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6:24 AM / Wednesday October 23, 2019

7 Aug 2011

Breitbart’s bid to toss Shirley Sherrod’s defamation lawsuit rejected

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August 7, 2011 Category: Stateside Posted by:

eurweb.com

 

Conservative blogger Andrew Breitbart has failed in his attempt to knock out a defamation lawsuit by former U.S. Department of Agriculture official Shirley Sherrod, who is suing on grounds that a video of her was deceptively edited to portray her as racist.

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Breitbart attempted to leverage DC’s new anti-SLAPP law by claiming Sherrod’s lawsuit was an impingement on his free speech, but a federal judge has denied that motion as well as another to move the case to California.

 

Sherrod is suing Breitbart, Breitbart’s colleague Larry O’Connor and an unnamed defendant over the release of a video clip and accompanying text on Breitbart’s website claiming the video offered proof that Sherrod, who is black, discriminated against white farmers. Sherrod, in her complaint, argues Breitbart made defamatory accusations of racism based on a “deceptively edited” clip that was taken out of context.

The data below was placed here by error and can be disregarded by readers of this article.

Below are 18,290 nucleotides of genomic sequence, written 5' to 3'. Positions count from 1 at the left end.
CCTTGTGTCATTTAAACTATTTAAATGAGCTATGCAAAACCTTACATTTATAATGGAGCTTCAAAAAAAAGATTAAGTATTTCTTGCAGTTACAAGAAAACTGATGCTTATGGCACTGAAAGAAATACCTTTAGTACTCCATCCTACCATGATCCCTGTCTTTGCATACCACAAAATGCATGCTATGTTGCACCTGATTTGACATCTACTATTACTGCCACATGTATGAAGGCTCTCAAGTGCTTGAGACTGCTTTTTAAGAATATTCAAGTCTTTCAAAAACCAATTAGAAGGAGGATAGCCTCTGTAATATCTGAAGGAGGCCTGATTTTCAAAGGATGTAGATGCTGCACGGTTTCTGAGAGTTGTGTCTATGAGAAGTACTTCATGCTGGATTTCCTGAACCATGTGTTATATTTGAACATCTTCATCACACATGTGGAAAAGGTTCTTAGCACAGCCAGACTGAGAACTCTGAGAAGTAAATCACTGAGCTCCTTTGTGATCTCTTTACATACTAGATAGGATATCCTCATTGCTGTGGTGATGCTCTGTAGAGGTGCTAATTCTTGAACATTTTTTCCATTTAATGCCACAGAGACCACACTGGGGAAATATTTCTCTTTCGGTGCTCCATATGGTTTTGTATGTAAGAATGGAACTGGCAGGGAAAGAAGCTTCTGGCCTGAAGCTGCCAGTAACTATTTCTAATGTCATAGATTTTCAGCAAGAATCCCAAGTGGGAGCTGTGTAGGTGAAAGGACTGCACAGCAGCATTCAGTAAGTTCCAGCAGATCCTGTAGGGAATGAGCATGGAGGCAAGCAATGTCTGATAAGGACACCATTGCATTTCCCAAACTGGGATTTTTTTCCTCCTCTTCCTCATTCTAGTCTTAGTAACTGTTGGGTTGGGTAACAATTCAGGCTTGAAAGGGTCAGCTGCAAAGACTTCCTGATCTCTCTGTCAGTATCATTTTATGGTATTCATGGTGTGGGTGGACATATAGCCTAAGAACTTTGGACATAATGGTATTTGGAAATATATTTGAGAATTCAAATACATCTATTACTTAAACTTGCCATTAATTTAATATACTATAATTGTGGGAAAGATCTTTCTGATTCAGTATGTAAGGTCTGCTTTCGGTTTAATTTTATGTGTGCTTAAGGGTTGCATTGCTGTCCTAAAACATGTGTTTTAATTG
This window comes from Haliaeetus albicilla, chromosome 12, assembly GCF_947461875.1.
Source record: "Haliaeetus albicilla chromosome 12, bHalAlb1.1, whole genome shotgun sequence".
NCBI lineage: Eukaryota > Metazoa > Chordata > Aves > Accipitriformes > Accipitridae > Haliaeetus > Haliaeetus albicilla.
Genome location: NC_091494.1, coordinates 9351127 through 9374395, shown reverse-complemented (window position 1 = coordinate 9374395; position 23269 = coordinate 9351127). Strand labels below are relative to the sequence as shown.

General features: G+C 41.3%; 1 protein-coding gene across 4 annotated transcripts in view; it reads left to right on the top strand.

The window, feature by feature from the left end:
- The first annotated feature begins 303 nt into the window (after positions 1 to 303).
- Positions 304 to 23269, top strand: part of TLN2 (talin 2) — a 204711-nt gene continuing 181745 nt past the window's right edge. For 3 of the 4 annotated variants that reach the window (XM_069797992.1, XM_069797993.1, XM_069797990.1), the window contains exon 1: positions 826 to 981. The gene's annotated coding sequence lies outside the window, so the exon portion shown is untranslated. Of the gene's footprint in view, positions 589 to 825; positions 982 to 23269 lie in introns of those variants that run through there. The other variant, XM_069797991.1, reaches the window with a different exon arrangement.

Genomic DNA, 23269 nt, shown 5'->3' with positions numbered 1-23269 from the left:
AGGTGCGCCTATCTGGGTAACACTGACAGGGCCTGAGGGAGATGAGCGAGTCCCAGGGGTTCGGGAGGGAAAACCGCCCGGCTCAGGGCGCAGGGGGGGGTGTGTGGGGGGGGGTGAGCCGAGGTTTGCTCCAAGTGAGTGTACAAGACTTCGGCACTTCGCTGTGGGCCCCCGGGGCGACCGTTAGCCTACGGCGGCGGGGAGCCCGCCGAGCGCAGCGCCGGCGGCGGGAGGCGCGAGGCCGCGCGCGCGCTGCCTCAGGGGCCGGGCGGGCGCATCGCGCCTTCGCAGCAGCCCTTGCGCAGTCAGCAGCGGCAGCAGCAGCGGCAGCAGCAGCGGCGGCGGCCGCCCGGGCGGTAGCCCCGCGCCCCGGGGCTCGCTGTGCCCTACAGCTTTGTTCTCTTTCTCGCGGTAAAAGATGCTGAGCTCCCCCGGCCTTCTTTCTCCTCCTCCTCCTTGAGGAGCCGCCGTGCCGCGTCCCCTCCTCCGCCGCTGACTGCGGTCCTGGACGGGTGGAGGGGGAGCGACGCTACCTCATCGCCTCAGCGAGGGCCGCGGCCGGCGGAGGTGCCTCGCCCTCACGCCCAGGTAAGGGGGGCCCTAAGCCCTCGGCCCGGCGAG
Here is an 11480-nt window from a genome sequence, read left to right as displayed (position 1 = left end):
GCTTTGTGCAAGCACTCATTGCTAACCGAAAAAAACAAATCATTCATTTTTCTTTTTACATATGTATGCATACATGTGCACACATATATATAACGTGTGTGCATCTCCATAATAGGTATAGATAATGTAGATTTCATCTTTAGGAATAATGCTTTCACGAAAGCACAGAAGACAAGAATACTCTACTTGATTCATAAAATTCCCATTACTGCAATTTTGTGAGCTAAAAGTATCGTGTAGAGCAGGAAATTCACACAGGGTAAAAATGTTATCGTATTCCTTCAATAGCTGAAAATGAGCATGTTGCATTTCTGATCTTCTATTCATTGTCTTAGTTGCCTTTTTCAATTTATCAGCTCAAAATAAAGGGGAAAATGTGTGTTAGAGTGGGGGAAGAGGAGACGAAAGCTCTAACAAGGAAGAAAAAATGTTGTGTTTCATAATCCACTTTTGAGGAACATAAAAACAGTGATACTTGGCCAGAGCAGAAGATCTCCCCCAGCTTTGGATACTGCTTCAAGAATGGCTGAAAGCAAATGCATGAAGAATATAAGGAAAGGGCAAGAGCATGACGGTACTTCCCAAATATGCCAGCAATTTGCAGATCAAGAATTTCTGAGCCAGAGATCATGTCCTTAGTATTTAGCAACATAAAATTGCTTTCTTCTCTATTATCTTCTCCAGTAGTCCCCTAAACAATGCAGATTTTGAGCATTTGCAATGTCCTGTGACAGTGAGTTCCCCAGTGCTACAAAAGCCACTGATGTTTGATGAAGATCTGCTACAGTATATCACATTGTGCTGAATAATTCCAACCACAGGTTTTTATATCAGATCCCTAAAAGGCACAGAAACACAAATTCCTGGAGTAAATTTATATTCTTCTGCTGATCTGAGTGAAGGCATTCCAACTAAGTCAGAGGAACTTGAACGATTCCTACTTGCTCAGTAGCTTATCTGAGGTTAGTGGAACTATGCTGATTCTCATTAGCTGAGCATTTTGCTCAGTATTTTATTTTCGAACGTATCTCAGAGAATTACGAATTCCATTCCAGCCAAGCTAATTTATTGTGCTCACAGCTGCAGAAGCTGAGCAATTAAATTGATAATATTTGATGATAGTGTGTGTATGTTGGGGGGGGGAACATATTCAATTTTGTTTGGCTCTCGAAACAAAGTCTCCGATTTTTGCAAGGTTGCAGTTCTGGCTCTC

Breitbart and O’Connor had argued that they were engaging in protected speech under the First Amendment when they posted the clip and comments online. They also argued that if the case is not dismissed, it should be moved to U.S. District Court for Central California because it’s where Breitbart and O’Connor live and work on the Web-based businesses in question.

 

O’Connor’s attorney, Bruce Sanford of Washington’s Baker & Hostetler, in a statement this morning, reiterated his client’s belief that Sherrod “cannot form the basis of a libel action under longstanding American defamation law.”

 

“Anyone who looks at the tape of her speech or the excerpts put up by Andrew Breitbart can see that we are in the realm of pure opinion,” he said.

 

Breitbart and O’Connor are among the first parties in Washington to invoke D.C.’s new anti-SLAPP law, which went into effect March 31 and offers an early remedy, in the form of a special motion to dismiss that stays discovery pending resolution, for defendants who believe they are being sued over protected speech.

 

Sherrod challenged the applicability of the law in federal court and also argued that the defendants were time-barred from filing.

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